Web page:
imaginary family values presents

yesh omrim

a blog that reclines to the left


What to be afraid of

13 July 2004

There’s a lot of buzz surrounding the White House’s desire for contingency plans to postpone elections in case of a terrorist attack. Balkinization gives a good rundown of the relevant laws.

The MSNBC article linked to above says: “Some legal scholars told NBC News that if a big enough Madrid-type attack were to disrupt voting in just one state, the entire election would have to be suspended because of the constitutional requirement that the election take place on the same day across the country.” This is not quite what the Constitution says. Article II, Section 1: “The Congress may [emphasis added] determine the Time of chusing the Electors, and the Day on which they shall give their Votes; which Day shall be the same throughout the United States.” According to Federal law (3 USC 2), “Whenever any State has held an election for the purpose of choosing electors, and has failed to make a choice on the day prescribed by law, the electors may be appointed on a subsequent day in such a manner as the legislature of such State may direct.” So if, say, there’s another massive terrorist attack in New York on Election Day, there’s nothing to prevent the New York state legislature from passing a law scheduling a make-up election to chose New York’s electors for President. As long as the make-up election happens before the Electoral College is scheduled to meet, there’s no need for the Federal government to do anything.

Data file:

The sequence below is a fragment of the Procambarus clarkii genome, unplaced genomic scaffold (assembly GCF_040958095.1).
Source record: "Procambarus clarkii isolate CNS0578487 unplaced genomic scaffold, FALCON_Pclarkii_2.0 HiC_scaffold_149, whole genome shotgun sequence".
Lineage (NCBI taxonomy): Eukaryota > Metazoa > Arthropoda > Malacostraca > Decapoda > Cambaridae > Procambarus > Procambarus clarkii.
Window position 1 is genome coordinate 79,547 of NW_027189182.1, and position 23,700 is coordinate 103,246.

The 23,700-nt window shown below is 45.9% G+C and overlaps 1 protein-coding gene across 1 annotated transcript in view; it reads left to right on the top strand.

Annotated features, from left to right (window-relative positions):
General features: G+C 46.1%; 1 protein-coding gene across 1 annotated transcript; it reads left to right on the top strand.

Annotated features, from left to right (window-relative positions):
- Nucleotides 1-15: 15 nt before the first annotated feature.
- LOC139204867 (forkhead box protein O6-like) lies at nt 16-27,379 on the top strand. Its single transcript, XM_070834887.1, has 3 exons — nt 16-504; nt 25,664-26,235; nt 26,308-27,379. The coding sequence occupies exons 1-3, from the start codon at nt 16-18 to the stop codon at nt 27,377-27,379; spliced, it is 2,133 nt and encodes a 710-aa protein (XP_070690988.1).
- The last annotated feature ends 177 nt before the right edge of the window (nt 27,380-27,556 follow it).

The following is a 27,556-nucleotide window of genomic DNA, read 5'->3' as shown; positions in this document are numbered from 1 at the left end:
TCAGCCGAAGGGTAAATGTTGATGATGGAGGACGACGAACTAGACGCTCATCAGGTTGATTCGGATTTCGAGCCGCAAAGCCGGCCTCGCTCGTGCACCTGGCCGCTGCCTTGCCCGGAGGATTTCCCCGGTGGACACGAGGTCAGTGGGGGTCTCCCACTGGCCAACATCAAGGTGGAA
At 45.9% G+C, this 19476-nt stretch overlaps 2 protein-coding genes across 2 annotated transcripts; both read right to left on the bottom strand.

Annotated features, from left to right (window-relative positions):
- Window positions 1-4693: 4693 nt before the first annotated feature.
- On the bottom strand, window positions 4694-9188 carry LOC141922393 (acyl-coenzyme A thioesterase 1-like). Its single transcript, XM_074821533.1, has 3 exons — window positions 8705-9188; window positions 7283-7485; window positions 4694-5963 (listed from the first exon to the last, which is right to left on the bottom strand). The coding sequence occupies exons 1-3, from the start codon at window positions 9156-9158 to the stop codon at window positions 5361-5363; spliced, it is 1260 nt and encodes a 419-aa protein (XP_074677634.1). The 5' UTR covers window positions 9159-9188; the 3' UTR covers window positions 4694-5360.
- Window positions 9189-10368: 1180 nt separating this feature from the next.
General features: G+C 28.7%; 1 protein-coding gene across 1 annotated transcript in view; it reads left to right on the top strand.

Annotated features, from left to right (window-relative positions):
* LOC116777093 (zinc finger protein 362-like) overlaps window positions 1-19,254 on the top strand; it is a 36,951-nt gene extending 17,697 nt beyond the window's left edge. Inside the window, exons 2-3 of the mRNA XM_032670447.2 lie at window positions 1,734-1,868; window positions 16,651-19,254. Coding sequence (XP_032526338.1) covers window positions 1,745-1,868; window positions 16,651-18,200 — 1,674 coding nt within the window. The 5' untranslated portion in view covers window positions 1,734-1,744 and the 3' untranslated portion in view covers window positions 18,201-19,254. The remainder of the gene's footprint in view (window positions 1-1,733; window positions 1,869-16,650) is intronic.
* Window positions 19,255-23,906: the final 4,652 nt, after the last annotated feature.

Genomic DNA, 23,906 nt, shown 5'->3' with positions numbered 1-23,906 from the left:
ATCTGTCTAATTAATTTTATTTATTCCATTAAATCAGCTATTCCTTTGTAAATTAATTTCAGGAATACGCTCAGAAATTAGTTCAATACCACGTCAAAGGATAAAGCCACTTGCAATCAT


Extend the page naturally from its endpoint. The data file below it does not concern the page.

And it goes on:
Between 9/11/01 and, say, last fall, I could imagine Bush pushing through a law that would give some executive-branch agency the power to postpone elections in case of terrorist attack. I have a much harder time imagining Bush passing such a law in the current political climate. And without an amendment to the law, the Department of Homeland Security doesn’t have the authority to do diddly-squat about the election schedule. Considering Hamdi v. Rumsfeld, especially Justice Scalia’s scathing dissent, if the DHS does try to take action on postponing an election without permission from Congress, I have a hard time imagining the Supremes letting them get away with it.

Having said all that, I can imagine a few ways for Dubya to get leverage out of an Election Day terrorist attack.

First, if Tom Ridge hits the airwaves talking about an election postponement, even if he has no authority to do anything, it might confuse or scare a lot of voters into staying home. If more Democrats stay home than Republicans, there’s plenty of time afterwards for the courts to confirm that a valid election was held on the appointed day, and the Democrats who stayed home will have four more years to regret their decision.

Second, if terrorists hit a swing state that’s likely to vote Democratic but has a majority-Republican legislature, voiding the election in that state…3 USC 2 doesn’t require the state legislature to schedule another election to choose the state’s electors. They can just appoint the electors directly.

I don’t think even the current crop of Republicans would cause (or fake) a terrorist attack on Election Day in order to set these plans in motion, but if bin Laden gives them one, you can depend on them taking advantage of it. Just remember what they did in Florida.